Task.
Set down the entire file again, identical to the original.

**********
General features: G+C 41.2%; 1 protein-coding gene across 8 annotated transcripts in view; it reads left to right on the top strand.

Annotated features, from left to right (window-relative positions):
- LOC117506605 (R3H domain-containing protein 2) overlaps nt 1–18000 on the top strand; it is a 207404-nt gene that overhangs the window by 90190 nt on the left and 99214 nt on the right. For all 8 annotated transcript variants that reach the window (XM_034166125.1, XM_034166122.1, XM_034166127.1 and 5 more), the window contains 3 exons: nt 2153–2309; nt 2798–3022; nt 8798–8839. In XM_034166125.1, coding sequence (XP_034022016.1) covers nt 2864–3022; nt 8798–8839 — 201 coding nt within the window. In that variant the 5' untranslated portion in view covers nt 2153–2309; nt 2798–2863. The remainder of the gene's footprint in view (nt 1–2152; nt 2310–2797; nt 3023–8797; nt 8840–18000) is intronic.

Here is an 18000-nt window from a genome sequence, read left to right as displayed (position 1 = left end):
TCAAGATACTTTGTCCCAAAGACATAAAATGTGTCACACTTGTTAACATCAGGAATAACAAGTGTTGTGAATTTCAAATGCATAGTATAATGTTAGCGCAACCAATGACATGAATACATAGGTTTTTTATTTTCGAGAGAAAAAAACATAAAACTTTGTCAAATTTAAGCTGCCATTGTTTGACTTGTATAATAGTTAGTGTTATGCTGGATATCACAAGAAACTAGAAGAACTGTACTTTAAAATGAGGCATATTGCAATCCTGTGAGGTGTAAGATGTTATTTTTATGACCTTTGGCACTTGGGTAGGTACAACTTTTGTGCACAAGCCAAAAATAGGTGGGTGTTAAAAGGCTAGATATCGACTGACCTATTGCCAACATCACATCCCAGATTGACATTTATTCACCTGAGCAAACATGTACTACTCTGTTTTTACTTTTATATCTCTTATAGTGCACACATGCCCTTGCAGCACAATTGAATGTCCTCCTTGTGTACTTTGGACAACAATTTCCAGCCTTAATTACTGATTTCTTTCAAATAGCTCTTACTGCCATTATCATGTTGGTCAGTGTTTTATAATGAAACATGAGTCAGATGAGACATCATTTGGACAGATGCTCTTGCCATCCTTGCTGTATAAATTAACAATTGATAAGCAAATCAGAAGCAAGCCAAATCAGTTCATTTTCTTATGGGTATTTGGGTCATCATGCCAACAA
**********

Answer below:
General features: G+C 41.2%; 1 protein-coding gene across 8 annotated transcripts in view; it reads left to right on the top strand.

Annotated features, from left to right (window-relative positions):
- LOC117506605 (R3H domain-containing protein 2) overlaps nt 1–18000 on the top strand; it is a 207404-nt gene that overhangs the window by 90190 nt on the left and 99214 nt on the right. For all 8 annotated transcript variants that reach the window (XM_034166125.1, XM_034166122.1, XM_034166127.1 and 5 more), the window contains 3 exons: nt 2153–2309; nt 2798–3022; nt 8798–8839. In XM_034166125.1, coding sequence (XP_034022016.1) covers nt 2864–3022; nt 8798–8839 — 201 coding nt within the window. In that variant the 5' untranslated portion in view covers nt 2153–2309; nt 2798–2863. The remainder of the gene's footprint in view (nt 1–2152; nt 2310–2797; nt 3023–8797; nt 8840–18000) is intronic.

Here is an 18000-nt window from a genome sequence, read left to right as displayed (position 1 = left end):
TCAAGATACTTTGTCCCAAAGACATAAAATGTGTCACACTTGTTAACATCAGGAATAACAAGTGTTGTGAATTTCAAATGCATAGTATAATGTTAGCGCAACCAATGACATGAATACATAGGTTTTTTATTTTCGAGAGAAAAAAACATAAAACTTTGTCAAATTTAAGCTGCCATTGTTTGACTTGTATAATAGTTAGTGTTATGCTGGATATCACAAGAAACTAGAAGAACTGTACTTTAAAATGAGGCATATTGCAATCCTGTGAGGTGTAAGATGTTATTTTTATGACCTTTGGCACTTGGGTAGGTACAACTTTTGTGCACAAGCCAAAAATAGGTGGGTGTTAAAAGGCTAGATATCGACTGACCTATTGCCAACATCACATCCCAGATTGACATTTATTCACCTGAGCAAACATGTACTACTCTGTTTTTACTTTTATATCTCTTATAGTGCACACATGCCCTTGCAGCACAATTGAATGTCCTCCTTGTGTACTTTGGACAACAATTTCCAGCCTTAATTACTGATTTCTTTCAAATAGCTCTTACTGCCATTATCATGTTGGTCAGTGTTTTATAATGAAACATGAGTCAGATGAGACATCATTTGGACAGATGCTCTTGCCATCCTTGCTGTATAAATTAACAATTGATAAGCAAATCAGAAGCAAGCCAAATCAGTTCATTTTCTTATGGGTATTTGGGTCATCATGCCAACAA